Whether something is branded illegal or legal has no effect on supply and demand nor any effect on whether people choose to take it. Drugs as harmless as cannabis are branded illegal for some reason, this to me shows that politicians know little about the drug and therefore why would I listen to their opinions on other drugs? Look at methadrone, before the media went crazy and hyped up the british public (which isn’t hard to do, most people will believe anything their precious daily mail says) I hadn’t even heard of it and minimal people were using it but as soon as the papers gave people the idea to use it low and behold everyone’s on it, the pub across the road from where I live is full of people ‘dronin’ off their face, before the methadrone ban it was full of people consuming alcohol, tobacco and cannabis. This is just one example of many how the ban hammer doesn’t work. You can’t wave a magic wand and it all goes away. The biggest risk for a heroin user is drug dealers, dirty needles and contaminated heroin not the substance itself. The same goes for most drugs branded illegal, the biggest risk for the consumer is the black market. More harm than good amounts from prohibition. Anyone who wishes to use any illegal drug can do so, prohibition doesn’t halt them in the slightest. There is nothing wrong with taking drugs every single one of has done so at one point or another whether it be alcohol, paracetamol, or crack cocaine. I can assure everyone on the planet people are not going to stop taking them and why should they? as long as not one other person is negatively effected by it. Its very simple either the government or respectable businesses regulate drugs or criminals will, it is a case of one or the other. These are the only two options when dealing with drugs. Drugs are THE most profitable business in the world, fact and criminals are reaping the benefits every hour of every day until this government decides to take the business out of their hands. Wouldn’t it be better for society if all addicts were registered and monitored as oppose to being left to their own devices funding the black market? Finally, who has the right to tell anyone else what they can do with their own body?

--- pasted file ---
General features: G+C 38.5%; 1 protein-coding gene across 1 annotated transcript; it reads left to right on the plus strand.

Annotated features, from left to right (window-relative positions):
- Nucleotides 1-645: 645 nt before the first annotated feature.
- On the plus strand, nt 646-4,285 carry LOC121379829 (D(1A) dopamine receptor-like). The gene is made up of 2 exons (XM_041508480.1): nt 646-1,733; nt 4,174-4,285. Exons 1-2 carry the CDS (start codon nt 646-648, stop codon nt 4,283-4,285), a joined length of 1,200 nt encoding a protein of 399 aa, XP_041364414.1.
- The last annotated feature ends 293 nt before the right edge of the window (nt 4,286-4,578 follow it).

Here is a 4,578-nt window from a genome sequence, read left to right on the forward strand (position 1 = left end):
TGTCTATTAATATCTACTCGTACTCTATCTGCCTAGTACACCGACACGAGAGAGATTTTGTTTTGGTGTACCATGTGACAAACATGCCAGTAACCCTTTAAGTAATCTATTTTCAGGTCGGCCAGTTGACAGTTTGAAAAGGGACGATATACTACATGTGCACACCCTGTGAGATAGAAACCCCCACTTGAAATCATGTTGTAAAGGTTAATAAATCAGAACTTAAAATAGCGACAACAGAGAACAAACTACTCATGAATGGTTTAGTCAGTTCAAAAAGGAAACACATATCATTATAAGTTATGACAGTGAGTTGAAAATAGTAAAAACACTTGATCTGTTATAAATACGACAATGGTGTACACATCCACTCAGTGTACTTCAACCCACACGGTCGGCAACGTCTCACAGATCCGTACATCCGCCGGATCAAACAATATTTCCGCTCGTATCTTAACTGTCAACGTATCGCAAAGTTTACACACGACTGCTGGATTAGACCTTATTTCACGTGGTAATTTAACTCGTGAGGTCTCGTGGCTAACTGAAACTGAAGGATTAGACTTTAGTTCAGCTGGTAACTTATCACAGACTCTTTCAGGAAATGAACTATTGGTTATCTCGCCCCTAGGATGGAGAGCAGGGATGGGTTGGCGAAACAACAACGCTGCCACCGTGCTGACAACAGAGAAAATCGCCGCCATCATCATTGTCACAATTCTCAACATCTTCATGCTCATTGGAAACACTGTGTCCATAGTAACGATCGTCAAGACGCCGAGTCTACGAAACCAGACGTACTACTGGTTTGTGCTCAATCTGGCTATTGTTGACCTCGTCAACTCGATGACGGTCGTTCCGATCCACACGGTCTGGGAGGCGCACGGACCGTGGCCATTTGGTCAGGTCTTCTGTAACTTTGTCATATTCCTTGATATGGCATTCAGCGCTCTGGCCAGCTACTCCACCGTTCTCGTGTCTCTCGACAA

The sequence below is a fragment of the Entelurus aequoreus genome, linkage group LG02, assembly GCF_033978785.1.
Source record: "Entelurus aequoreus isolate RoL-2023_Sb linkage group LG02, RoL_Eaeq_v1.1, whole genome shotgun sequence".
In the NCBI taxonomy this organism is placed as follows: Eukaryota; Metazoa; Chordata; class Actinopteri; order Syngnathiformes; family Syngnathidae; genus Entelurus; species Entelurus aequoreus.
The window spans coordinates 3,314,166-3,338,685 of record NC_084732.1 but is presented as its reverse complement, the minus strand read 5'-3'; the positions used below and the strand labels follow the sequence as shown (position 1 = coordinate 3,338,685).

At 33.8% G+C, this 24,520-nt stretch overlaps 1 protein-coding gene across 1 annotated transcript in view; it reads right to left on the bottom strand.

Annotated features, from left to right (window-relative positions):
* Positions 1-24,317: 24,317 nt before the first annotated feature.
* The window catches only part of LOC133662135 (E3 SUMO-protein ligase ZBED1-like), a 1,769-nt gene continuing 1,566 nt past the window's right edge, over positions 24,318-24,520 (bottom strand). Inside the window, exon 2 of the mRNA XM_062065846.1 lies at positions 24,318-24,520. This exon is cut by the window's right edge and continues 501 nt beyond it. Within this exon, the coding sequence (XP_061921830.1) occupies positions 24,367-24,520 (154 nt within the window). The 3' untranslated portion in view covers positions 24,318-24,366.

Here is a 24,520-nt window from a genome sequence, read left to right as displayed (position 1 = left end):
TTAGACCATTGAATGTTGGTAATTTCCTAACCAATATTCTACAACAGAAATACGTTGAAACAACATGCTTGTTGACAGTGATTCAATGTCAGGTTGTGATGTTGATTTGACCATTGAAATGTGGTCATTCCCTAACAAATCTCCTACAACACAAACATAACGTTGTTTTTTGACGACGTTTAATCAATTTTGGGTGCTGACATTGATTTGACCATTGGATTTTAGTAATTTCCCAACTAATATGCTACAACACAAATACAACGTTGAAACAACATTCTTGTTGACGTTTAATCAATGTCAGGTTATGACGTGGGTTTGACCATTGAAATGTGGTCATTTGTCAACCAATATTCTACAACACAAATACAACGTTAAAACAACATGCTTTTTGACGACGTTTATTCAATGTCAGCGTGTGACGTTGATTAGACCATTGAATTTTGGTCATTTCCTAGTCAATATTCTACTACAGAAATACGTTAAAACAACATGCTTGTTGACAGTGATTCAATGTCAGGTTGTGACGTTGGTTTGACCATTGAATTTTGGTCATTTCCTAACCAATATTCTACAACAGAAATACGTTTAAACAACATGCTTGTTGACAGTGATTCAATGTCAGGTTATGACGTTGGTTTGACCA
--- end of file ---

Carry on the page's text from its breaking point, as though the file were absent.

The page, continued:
Why is this idea important?